- Abstract cities out of it: have it work with any area. Again, tricky. The project is pretty much tuned to Oakland's specific crime profile and physical aspect ratio; San Francisco is more of a square shape and doesn't work quite as well with the way the site is designed. The amounts of crime (or whatever) per day vary greatly from city to city, so that needs to be factored in as well. Pretty soon you get right back into expert GIS-land if you're not careful.
- Provide a general brain dump of how it works—this would go right along with open sourcing the project, we'd need to document it and explain all the methods.
- Improve and extend the current project. It's been over a year since Tom came up with the Pie of Time. In particular I'd like to look at the way the date slider works; often I want to be able to compare overall crime volumes for the city to the extent area I'm currently looking at, and the interface only shows me city-wide statistics. Stuff like that.
This is designed to solve a problem that we've run into a couple of times on projects like CNN's Home and Away
, where we need to use a slippy-map setup but for creative or business reasons tilesets like Google's or OSM's aren't appropriate. In cases like these we'd like to quickly and easily be able to make and use our own tiles of the world, and it seems that others might want this as well. You should be able to style and download your own tiles for some level of detail, probably streets. In most cases you don't need the whole world, and you don't need every level of detail—but various and easily accessible knobs to make this less of a chore would be useful. We discussed the idea that we'd partner with Development Seed, as they're already doing some of this work on Mapbox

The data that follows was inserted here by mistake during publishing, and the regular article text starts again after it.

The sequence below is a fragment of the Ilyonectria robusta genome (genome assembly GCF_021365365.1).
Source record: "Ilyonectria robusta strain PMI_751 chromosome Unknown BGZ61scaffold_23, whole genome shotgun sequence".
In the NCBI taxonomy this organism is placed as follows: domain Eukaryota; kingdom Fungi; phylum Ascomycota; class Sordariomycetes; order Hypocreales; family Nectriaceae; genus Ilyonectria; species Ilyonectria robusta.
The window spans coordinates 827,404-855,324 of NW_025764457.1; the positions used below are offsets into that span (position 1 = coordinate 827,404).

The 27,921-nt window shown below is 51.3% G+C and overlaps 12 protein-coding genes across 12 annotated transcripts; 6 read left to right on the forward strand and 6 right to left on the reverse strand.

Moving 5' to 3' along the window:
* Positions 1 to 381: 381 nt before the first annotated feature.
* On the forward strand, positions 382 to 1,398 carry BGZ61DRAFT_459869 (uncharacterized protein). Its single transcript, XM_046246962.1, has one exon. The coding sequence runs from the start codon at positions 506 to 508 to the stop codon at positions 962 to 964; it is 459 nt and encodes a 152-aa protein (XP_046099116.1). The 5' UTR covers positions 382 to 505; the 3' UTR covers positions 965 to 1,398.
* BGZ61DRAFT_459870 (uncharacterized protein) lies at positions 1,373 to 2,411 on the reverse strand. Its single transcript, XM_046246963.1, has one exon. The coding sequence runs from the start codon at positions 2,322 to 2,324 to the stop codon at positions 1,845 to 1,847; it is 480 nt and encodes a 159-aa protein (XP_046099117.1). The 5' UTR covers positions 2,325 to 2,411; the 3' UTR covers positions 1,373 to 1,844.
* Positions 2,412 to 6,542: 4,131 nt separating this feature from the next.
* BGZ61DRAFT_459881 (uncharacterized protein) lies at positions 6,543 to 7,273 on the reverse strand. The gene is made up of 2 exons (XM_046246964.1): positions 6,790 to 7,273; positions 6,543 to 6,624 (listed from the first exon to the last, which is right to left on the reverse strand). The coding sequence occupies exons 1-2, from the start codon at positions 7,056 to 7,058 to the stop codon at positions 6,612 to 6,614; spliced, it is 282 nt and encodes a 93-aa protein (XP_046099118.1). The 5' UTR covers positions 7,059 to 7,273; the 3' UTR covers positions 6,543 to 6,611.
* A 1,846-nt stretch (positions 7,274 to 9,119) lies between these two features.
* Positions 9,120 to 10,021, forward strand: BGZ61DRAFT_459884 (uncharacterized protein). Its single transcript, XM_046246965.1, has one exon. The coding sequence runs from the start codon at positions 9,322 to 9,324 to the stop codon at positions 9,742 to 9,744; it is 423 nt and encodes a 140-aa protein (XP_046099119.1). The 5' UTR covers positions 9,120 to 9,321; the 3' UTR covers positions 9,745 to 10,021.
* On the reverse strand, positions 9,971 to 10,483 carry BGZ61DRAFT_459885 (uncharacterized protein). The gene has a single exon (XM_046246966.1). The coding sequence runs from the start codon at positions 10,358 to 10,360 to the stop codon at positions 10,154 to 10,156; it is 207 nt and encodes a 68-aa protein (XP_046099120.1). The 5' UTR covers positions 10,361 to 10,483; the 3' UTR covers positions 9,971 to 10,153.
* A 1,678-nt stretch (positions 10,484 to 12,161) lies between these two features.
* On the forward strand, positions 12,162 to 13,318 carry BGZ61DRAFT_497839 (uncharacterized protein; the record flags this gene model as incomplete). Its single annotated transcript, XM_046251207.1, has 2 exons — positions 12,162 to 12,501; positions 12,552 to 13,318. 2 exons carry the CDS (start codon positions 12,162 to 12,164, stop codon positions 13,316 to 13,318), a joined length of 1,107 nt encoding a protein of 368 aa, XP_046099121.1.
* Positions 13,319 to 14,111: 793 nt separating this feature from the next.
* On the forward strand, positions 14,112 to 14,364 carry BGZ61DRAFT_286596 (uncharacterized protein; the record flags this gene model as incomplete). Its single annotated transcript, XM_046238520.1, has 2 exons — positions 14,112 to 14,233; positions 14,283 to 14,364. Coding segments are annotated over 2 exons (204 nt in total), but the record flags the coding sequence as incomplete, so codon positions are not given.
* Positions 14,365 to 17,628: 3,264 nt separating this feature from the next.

. What I'd like to see would be the ability to do this kind of work without having to mail anyone, and have it be fairly simple. They're also a Knight recipient this year
so we'll see how that goes.